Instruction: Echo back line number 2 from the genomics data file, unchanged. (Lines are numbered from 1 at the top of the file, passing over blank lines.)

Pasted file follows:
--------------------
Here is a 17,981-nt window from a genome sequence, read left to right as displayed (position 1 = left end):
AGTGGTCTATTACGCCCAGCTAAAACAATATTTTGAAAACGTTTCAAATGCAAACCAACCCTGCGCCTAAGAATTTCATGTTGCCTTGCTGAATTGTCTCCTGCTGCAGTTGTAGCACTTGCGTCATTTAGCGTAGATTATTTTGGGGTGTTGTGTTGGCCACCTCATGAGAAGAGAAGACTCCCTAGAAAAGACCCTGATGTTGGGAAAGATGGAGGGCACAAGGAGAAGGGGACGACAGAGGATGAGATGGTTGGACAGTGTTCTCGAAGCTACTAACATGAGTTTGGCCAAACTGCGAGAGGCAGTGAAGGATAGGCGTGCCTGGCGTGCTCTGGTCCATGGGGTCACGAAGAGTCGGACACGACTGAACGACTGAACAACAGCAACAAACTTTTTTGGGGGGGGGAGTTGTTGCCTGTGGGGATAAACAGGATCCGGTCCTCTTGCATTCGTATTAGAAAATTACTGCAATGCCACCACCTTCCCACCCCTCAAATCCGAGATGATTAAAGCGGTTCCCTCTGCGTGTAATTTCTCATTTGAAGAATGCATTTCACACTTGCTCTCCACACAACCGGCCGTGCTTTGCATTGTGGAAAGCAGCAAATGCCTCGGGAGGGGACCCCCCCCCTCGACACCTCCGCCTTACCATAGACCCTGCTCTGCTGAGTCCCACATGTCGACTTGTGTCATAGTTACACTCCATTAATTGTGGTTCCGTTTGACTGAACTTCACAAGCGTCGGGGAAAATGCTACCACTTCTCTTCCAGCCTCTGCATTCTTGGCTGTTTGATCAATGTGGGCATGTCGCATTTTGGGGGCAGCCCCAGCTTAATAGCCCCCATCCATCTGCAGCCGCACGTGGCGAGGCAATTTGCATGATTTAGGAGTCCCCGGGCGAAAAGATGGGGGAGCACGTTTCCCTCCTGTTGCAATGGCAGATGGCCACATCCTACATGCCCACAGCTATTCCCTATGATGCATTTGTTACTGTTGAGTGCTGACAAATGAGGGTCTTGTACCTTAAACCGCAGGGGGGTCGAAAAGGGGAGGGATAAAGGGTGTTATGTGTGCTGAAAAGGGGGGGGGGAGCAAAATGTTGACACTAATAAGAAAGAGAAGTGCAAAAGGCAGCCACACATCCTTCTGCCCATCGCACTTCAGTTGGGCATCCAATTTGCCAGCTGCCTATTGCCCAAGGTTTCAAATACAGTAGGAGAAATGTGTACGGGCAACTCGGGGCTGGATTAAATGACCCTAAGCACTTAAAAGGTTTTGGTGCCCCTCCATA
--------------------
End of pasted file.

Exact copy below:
AGTGGTCTATTACGCCCAGCTAAAACAATATTTTGAAAACGTTTCAAATGCAAACCAACCCTGCGCCTAAGAATTTCATGTTGCCTTGCTGAATTGTCTCCTGCTGCAGTTGTAGCACTTGCGTCATTTAGCGTAGATTATTTTGGGGTGTTGTGTTGGCCACCTCATGAGAAGAGAAGACTCCCTAGAAAAGACCCTGATGTTGGGAAAGATGGAGGGCACAAGGAGAAGGGGACGACAGAGGATGAGATGGTTGGACAGTGTTCTCGAAGCTACTAACATGAGTTTGGCCAAACTGCGAGAGGCAGTGAAGGATAGGCGTGCCTGGCGTGCTCTGGTCCATGGGGTCACGAAGAGTCGGACACGACTGAACGACTGAACAACAGCAACAAACTTTTTTGGGGGGGGGAGTTGTTGCCTGTGGGGATAAACAGGATCCGGTCCTCTTGCATTCGTATTAGAAAATTACTGCAATGCCACCACCTTCCCACCCCTCAAATCCGAGATGATTAAAGCGGTTCCCTCTGCGTGTAATTTCTCATTTGAAGAATGCATTTCACACTTGCTCTCCACACAACCGGCCGTGCTTTGCATTGTGGAAAGCAGCAAATGCCTCGGGAGGGGACCCCCCCCCTCGACACCTCCGCCTTACCATAGACCCTGCTCTGCTGAGTCCCACATGTCGACTTGTGTCATAGTTACACTCCATTAATTGTGGTTCCGTTTGACTGAACTTCACAAGCGTCGGGGAAAATGCTACCACTTCTCTTCCAGCCTCTGCATTCTTGGCTGTTTGATCAATGTGGGCATGTCGCATTTTGGGGGCAGCCCCAGCTTAATAGCCCCCATCCATCTGCAGCCGCACGTGGCGAGGCAATTTGCATGATTTAGGAGTCCCCGGGCGAAAAGATGGGGGAGCACGTTTCCCTCCTGTTGCAATGGCAGATGGCCACATCCTACATGCCCACAGCTATTCCCTATGATGCATTTGTTACTGTTGAGTGCTGACAAATGAGGGTCTTGTACCTTAAACCGCAGGGGGGTCGAAAAGGGGAGGGATAAAGGGTGTTATGTGTGCTGAAAAGGGGGGGGGGAGCAAAATGTTGACACTAATAAGAAAGAGAAGTGCAAAAGGCAGCCACACATCCTTCTGCCCATCGCACTTCAGTTGGGCATCCAATTTGCCAGCTGCCTATTGCCCAAGGTTTCAAATACAGTAGGAGAAATGTGTACGGGCAACTCGGGGCTGGATTAAATGACCCTAAGCACTTAAAAGGTTTTGGTGCCCCTCCATA